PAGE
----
Westmoreland described the Blue Dragon contingent as “a troubleshooting outfit.” Some of the trouble they shot had been herded into refugee camps. Survivors reported members of the brigade baiting children into groups with candy and cake and then turning machine guns and grenade launchers against them. Other survivors alleged the Blue Dragons beheaded five children in 1966 and deposited their skulls on a highway as a warning to insurgents.
American newspapers celebrated the florid cruelty of our mercenaries. “Korean Marines are Legends,” crowed the Copley News Service on Nov. 11, 1966, describing them as “larger-than-life figures with dusky yellow skins, high cheekbones, and almond-shaped eyes.” The dispatch quoted US field commanders praising their exemplary methods of terror: “After every fight they skin a few of the dead and leave them behind or cut off their ears and put up their heads on bamboo poles.” A Scripps-Howard report endorsed the logic of their bloodletting: “Their rough tactics discourage the Viet Cong from attacking them. When Koreans receive fire from a village, they are likely to level it and spread word that the same thing will happen to the next village from which they receive harassment.”
As discipline and morale in our forces wobbled, the South Korean Marines stood firm. The news service UPI extolled them as “one of the toughest fighting units left in Vietnam” in 1971. Their unsentimental ferocity chiseled proof of concept into America’s military strategy. “The ROK Marine pacification program is considered a success,” UPI wrote, “and the corps has gotten over an ugly incident at Barrier Island near Da Nang in which it was reported that many civilians were massacred during a clearing operation.” The next month, as the Blue Dragons began to draw down, their commander, Brigadier General Hur Hong, assured the Los Angeles Times his men’s thirst for blood wasn’t slaked: “Now we would like to go back to Korea and cut off the head of Kim Il Sung.”
This May, as the verdict in Nguyễn Thi Thanh’s lawsuit roiled Seoul, South Korean veterans attended a Vietnam War commemoration ceremony in Washington, D.C. Secretary of the Navy Carlos Del Toro thanked them for their service. To the bare fact of that service, all the most comprehensive and acclaimed histories of the war have given a few grudging sentences, if any. The latest doorstop, Carolyn Woods Eisenberg’s “Fire and Rain,” appeared this year with an “avalanche of material” declassified in recent decades. Eisenberg omits South Korea entirely. Journalists, novelists, and filmmakers have perpetuated the erasure. The Library of America’s 1,600-page anthology “Reporting Vietnam” affords the subject fewer than 10 words. Ken Burns and Lynn Novick’s documentary “The Vietnam War” runs 18 hours and features interviews with nearly 100 veterans “from all sides.” No South Koreans appear.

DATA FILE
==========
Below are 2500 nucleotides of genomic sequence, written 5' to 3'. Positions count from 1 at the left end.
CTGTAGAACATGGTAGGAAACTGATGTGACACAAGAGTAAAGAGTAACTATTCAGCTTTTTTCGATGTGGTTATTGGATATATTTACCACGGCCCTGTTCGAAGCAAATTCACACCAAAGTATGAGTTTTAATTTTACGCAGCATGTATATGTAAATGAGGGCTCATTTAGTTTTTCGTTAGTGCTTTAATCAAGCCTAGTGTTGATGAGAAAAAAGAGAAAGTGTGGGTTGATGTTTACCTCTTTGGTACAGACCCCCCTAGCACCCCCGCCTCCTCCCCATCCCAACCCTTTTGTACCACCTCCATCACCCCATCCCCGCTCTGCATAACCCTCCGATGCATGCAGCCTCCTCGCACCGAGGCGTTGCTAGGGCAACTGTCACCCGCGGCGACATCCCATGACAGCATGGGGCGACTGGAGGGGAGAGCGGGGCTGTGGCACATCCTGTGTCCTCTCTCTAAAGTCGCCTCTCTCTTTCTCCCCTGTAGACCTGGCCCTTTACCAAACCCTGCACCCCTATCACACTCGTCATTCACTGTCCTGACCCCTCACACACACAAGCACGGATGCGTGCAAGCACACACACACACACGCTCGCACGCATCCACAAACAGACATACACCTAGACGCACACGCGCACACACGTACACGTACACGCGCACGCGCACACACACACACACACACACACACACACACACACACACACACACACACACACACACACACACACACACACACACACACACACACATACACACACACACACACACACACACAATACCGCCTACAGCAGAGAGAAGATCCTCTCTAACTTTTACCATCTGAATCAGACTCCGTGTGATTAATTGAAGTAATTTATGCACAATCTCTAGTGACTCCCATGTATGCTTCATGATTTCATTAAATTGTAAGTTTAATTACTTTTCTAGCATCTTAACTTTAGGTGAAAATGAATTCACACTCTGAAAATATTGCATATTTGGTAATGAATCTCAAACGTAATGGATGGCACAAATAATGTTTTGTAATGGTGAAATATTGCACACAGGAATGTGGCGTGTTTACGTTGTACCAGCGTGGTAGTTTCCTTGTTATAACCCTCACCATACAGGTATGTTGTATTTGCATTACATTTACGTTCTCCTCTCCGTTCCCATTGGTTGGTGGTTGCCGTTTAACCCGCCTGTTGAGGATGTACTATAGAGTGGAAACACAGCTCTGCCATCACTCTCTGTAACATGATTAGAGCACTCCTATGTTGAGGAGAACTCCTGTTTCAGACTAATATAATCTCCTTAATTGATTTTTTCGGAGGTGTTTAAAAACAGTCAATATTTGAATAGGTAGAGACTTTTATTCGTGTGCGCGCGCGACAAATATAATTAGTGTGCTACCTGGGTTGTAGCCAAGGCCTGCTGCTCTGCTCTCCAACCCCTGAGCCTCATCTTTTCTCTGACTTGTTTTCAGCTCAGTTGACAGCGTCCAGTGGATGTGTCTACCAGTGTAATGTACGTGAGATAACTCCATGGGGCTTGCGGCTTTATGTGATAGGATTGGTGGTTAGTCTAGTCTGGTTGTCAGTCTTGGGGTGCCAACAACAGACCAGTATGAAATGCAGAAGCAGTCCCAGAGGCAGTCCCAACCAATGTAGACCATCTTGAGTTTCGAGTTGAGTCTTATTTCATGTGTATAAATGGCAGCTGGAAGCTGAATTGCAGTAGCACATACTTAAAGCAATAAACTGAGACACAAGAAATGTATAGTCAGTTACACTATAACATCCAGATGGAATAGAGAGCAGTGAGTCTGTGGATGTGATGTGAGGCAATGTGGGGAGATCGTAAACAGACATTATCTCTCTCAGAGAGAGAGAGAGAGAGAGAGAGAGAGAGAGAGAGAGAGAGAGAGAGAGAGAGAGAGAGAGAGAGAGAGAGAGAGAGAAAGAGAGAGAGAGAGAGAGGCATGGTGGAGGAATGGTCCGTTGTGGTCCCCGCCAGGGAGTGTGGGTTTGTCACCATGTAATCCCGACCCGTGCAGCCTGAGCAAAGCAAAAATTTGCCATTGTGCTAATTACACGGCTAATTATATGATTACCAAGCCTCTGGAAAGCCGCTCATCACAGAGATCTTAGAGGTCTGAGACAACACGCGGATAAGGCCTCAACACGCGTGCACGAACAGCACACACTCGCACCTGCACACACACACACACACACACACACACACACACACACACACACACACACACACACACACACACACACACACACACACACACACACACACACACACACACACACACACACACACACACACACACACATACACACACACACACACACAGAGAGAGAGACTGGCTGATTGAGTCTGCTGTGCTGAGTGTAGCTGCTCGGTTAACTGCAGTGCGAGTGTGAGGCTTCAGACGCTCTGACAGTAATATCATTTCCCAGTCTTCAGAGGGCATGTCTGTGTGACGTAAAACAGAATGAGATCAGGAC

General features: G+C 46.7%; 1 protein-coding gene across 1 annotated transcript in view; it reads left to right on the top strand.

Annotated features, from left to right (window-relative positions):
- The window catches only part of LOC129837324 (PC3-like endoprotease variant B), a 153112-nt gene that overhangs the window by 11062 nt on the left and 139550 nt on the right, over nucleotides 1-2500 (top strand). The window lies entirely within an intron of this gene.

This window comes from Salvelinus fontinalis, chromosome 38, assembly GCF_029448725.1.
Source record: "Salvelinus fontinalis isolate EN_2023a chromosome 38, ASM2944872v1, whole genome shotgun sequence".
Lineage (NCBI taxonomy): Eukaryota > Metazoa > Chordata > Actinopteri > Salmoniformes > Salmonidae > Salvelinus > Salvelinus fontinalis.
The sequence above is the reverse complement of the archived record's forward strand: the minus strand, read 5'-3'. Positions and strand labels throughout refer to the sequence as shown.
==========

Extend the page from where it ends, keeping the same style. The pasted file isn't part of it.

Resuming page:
Our commentators still tend to interpret the “loss” of Vietnam as a “tragedy,” a fateful concatenation of domestic politics, diplomacy, and military strategy. A rote recitation of the My Lai massacre of 1968 often stands in for the unmentionable fact of many more atrocities committed by US troops. (In 1969, the Pentagon’s Vietnam War Crimes Working Group substantiated 320 massacres and documented another 500 or so allegations.) South Korea’s have been shuffled off stage along with the rest, so that they don’t disturb the dignified musings of tragedy.
The silence deprives us of a framework for the necessary question: What responsibility do we bear for atrocities committed by South Koreans in our Vietnam War? The US Army’s Inspector General found “some probability that a war crime was committed” by them in Phong Nhị on Feb. 12, 1968, the subject of the court ruling in Seoul this year. “After a limited investigation,” General Westmoreland averred to Lieutenant General Chae Myung-shin, commander of South Korea’s forces in Vietnam, “it was recognized that this matter is more properly a concern of your country, as a signatory to the Geneva Conventions, and our investigation was terminated.” To my knowledge, nobody in a position to do so has ever undertaken a legal or moral inventory of our use of mercenaries in the war.
What my 21-year-old father saw and did with the Blue Dragons he divulged just once, in a private conversation with my mother over my crib. The marriage didn’t last much longer. To his final breath, however, he declined to discuss with me what turned out to be the most important event for both our lives. Maybe he could never find the words to express the meaning of his complicity in extreme violence. Or maybe he feared I would pity him as a victim of circumstance, denying him moral agency. Either way, the wedge of conscience that separated us never lifted — and cheated us both. In “Un-nameable Objects, Unspeakable Crimes,” James Baldwin wrote that “the great force of history comes from the fact that we carry it within us, are unconsciously controlled by it in many ways, and history is literally present in all that we do.” Some stories never end. Others never begin.
John Summers is the editorial director of Lingua Franca Media. His edited collection of Dwight Macdonald’s writings on art, politics, and atrocity will appear next year from the University of Chicago Press.